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JAKARTA, Sept 15 (Reuters) – Indonesia has issued regulations to encourage the use of renewable energy in one of the world’s biggest carbon emitters, including a plan to phase out some coal-fired power plants early, announced a presidential decree.

The world’s largest coal exporter aims to increase the share of renewables in its energy mix to 23% by 2025, but has only reached around 12% so far. Coal currently covers about 60% of the country’s electricity needs.

Indonesia set itself a goal last year of reaching net-zero emissions by 2060 and has pledged, alongside dozens of other countries, to gradually reduce the use of coal to help limit global warming to less than 1.5 degrees Celsius above pre-industrial levels.

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Authorities have been instructed to create a plan for the early retirement of some coal-fired power plants and the government could help absorb the losses incurred, according to the regulations published on Wednesday evening.

Southeast Asia’s largest economy said in the regulations that no new coal-fired power plants could be built, but those already in the pipeline and those integrated into the natural resources processing industry will be allowed to proceed as planned.

However, emissions from new coal-fired power plants must be reduced by 35% within 10 years of operation compared to the average emissions from coal-fired power plants in 2021, the document says, and could only be operated until 2050.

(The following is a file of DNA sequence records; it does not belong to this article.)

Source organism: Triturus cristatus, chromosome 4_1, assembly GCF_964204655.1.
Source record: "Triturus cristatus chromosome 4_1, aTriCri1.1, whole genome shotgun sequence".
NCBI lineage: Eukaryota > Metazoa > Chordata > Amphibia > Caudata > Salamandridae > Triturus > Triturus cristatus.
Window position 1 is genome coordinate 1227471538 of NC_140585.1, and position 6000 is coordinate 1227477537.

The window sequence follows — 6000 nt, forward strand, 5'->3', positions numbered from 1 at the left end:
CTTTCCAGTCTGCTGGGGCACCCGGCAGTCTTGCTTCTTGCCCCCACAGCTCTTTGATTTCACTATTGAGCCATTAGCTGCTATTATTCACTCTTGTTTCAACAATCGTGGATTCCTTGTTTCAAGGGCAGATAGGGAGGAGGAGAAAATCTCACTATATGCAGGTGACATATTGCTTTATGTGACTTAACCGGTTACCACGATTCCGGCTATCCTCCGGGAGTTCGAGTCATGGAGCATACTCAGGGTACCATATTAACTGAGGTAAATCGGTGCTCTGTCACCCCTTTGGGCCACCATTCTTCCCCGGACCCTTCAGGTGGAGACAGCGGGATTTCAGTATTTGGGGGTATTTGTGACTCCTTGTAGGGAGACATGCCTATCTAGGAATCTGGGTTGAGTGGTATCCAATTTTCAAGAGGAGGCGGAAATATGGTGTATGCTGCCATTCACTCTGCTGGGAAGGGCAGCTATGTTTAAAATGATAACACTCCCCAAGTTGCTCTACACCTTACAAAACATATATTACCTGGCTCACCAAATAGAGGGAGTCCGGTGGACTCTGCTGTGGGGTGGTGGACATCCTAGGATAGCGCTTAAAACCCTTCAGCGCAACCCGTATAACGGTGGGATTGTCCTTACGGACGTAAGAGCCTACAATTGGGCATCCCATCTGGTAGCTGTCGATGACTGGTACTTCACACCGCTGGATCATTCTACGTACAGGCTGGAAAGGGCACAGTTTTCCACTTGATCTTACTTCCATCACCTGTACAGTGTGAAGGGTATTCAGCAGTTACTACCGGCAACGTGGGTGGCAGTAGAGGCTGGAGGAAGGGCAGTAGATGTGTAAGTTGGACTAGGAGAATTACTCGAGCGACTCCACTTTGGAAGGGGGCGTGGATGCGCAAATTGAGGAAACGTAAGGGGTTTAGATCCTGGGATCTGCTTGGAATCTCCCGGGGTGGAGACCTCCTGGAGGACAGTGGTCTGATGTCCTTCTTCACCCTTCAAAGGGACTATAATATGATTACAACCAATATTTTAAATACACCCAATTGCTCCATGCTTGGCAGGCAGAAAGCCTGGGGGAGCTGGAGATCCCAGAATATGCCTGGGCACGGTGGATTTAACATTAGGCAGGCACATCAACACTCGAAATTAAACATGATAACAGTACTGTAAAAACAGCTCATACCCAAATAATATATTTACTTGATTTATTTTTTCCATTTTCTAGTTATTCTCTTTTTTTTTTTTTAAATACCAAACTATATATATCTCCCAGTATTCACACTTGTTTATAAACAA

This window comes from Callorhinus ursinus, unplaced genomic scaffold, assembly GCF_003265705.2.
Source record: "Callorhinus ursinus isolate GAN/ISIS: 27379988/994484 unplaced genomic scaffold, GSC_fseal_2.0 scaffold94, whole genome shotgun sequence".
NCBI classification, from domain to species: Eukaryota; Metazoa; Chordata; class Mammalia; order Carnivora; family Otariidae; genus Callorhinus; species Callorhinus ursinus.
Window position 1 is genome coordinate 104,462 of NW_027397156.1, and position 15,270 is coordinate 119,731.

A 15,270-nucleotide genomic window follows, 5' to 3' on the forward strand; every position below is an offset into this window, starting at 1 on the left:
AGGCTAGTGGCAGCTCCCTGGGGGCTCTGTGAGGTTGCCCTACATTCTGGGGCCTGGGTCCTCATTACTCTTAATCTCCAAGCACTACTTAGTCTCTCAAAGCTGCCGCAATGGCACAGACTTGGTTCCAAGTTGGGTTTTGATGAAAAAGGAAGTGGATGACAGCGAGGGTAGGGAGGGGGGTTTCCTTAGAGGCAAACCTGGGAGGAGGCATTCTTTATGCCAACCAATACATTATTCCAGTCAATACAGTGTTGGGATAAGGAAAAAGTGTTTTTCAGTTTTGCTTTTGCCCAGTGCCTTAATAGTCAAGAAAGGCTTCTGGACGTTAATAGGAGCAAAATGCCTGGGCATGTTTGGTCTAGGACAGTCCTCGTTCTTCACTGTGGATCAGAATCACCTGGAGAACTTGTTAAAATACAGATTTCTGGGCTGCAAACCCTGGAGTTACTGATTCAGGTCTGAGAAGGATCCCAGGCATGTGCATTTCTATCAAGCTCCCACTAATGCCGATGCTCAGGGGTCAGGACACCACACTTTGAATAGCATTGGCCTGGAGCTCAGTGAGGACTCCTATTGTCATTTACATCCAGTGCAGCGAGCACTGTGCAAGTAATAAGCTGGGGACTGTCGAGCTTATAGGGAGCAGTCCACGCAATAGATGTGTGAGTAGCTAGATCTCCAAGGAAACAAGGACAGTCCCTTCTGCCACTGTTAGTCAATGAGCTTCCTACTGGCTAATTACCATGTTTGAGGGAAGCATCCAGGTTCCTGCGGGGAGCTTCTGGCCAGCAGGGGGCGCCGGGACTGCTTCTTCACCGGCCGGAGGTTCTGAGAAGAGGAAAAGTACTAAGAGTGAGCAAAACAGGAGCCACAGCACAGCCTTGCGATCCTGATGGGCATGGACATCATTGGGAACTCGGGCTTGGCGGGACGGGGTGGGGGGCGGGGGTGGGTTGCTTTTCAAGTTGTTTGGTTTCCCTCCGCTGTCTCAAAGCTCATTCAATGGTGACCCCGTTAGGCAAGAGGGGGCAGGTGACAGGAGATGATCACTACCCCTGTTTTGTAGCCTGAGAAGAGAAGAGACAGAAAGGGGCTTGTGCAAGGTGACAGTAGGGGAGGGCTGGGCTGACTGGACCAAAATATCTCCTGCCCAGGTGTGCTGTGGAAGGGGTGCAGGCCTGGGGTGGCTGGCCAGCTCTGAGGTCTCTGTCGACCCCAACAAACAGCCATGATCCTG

The government has also established a new pricing system for each type of renewable energy source – geothermal, hydroelectric and solar – to encourage investment. Developers previously had to go through a lengthy negotiation process with the utility company to reach an agreement on pricing.

To stimulate investment in renewable energy, the government will also provide tax incentives including financing facilities and the facility for licensing forest areas for renewable energy development.

The International Energy Agency (IEA) said earlier this month that Indonesia must ensure policy reforms, including introducing transparent and competitive tariffs and predictable project pipelines to pave the way for the renewable energy and reduce dependence on coal. Read more

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Reporting by Bernadette Christina Editing by Fransiska Nangoy and Kanupriya Kapoor

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